His controversial book, "The Jewish Case for the One State Solution," earned him critical acclaim and provoked thoughtful discussion from across the spectrum of views on Israel and Zionism. This book is often used to bridge the gap between the right and left wing of Israeli politics and bring people together for productive discussions and dialogue. His next book project is called "The Synagogue as a Business" which focuses on how lay and clergy leaders can help revive congregations. Rabbi Gross is a featured speaker for the Union of Orthodox Synagogues (OU) addressing how the successes he has found in Nebraska can be replicated in other cities, communities, and synagogues. He frequently serves as a mentor to rabbis in other Jewish communities.

Rachel Gurevitz is the Rabbi of Congregation B’nai Shalom, Westborough, MA. Hailing from London, England, she brings an international flavour (note correct spelling) to all things pop- culture. An organizer of interfaith dialogue for adult and teenage groups with Christians and Muslims, she was a founding member of the Tent of Abraham in her previous position at Congregation B'nai Israel, Bridgeport, CT.

In her congregation she is helping individuals to nourish and deepen their own path to positive Jewish living. A member of the founding cohort of the Rabbis W ithout Borders (RWB) Fellowship with CLAL, she also blogs regularly on the RWB page at and her own blog. You can follow her on Twitter @RabbiGurevitz.


While blessing her before her ordination, one of her teachers said to Heidi Hoover, "You're a truth-teller. You can't help it." It's true. Heidi is the rabbi at Temple Beth Emeth v'Ohr Progressive Shaari Zedek, a Reform synagogue in Brooklyn, NY. She was ordained in 2011 by the Academy for Jewish Religion and holds a Master's in Jewish Studies from Gratz College. She is member of Rabbis Without Borders, has been profiled in the New York Times, and guest blogged for The Lutheran magazine. She is a participant in the Sacred Stories Project, a joint venture between Clal and the National Museum of American Jewish History. Her interests include the relationship between Jews and Germany, the experience and history of conversion to Judaism (she is a Jew by Choice), and assumptions made about religious identity based on appearance and other superficial characteristics. Before rabbinical school, she had a career on the technology side of the publishing industry as a consultant and trainer.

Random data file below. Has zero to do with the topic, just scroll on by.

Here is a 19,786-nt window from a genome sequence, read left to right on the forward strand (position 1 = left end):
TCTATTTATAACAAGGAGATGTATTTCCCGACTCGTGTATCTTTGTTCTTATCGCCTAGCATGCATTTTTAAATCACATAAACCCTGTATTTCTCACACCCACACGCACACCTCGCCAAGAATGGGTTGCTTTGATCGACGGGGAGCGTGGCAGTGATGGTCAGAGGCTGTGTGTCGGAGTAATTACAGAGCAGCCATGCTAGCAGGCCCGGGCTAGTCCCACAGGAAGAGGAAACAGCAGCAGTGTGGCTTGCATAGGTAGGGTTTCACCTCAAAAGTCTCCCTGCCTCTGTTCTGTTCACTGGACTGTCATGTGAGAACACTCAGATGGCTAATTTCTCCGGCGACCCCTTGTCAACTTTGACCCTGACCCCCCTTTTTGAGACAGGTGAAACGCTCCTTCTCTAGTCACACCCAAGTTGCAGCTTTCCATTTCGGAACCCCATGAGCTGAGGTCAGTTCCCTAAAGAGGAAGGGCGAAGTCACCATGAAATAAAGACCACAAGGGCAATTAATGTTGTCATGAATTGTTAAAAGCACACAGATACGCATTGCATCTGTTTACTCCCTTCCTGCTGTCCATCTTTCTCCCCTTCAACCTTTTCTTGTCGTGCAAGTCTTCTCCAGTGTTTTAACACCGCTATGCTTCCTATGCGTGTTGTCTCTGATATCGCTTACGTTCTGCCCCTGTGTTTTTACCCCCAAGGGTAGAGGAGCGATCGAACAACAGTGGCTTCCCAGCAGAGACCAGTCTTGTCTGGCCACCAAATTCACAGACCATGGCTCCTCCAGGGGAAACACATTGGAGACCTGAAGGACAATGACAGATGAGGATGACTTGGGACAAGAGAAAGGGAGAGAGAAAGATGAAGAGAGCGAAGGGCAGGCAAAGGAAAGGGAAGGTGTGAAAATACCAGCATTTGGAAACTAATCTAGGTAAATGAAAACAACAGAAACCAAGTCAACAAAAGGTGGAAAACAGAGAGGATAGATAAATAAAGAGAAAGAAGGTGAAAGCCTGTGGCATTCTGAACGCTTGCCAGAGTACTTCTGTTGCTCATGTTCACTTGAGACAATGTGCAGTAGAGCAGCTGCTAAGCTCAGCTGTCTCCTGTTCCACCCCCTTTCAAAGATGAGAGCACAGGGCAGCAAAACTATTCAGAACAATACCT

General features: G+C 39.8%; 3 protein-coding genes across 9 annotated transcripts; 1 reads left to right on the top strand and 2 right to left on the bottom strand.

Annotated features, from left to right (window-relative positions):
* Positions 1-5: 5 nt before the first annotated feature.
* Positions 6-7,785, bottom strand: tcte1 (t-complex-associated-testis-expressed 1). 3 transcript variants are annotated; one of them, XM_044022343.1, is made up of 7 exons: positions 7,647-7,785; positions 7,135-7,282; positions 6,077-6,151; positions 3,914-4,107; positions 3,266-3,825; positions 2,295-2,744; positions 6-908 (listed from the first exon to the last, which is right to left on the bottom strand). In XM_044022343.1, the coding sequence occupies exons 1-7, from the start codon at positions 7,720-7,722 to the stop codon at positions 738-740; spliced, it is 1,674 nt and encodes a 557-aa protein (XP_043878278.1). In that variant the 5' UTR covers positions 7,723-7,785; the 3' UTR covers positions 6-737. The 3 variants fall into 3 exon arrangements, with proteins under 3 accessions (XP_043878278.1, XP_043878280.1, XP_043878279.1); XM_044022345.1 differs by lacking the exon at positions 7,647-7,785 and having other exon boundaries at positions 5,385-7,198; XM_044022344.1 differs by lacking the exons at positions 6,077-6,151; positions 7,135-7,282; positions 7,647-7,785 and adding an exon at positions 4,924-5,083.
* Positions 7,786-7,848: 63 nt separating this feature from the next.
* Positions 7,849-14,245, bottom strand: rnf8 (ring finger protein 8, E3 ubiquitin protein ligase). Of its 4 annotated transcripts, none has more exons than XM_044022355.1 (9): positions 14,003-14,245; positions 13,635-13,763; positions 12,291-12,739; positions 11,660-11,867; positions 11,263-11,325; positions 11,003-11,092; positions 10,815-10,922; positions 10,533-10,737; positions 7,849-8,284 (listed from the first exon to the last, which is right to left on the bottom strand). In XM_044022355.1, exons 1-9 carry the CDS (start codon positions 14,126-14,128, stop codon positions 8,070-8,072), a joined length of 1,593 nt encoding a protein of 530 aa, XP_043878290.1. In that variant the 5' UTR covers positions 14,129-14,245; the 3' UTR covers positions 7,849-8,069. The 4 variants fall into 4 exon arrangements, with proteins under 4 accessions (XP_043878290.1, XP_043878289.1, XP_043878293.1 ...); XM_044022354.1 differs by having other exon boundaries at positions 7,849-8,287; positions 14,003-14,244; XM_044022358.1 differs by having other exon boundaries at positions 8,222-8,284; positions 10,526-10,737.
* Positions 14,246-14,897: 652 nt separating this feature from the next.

Heidi seeks to model a Judaism that is open, joyful and also sustaining in hard times. As a rabbi, she works to bring anyone interested in Judaism into a living tradition, helping them become knowledgeable about it and empowering them to wrestle with it and make it their own, including reinterpreting it so that it is relevant to their lives, so that they want to live their Judaism. She feels honored to be leading a Jewish community that is warm, loving, supportive and open. She and her husband live in Brooklyn with their two wonderful daughters, and love to sing karaoke, watch Buffy the Vampire Slayer, and go to see musical theater.

Rabbi Rachel Kobrin is passionate about building Jewish community and engaging people in meaningful prayer, acts of social justice, and transformative Jewish learning. Rabbi Kobrin grew up in Rochester NY and London England, where her Jewish identity found its roots. She remembers the deep sense of connection she felt as a small child while walking to shul hand-in-hand with her beloved grandpa. Those same feelings emerged in high school youth group, where Rabbi Kobrin fell in love with the vitality of Jewish community and spirituality. After graduating from Ithaca College with a BA in Drama, Rabbi Kobrin spent several years learning in Israel and working for Hillel: The Foundation for Jewish Campus Life at Swarthmore College and Temple University.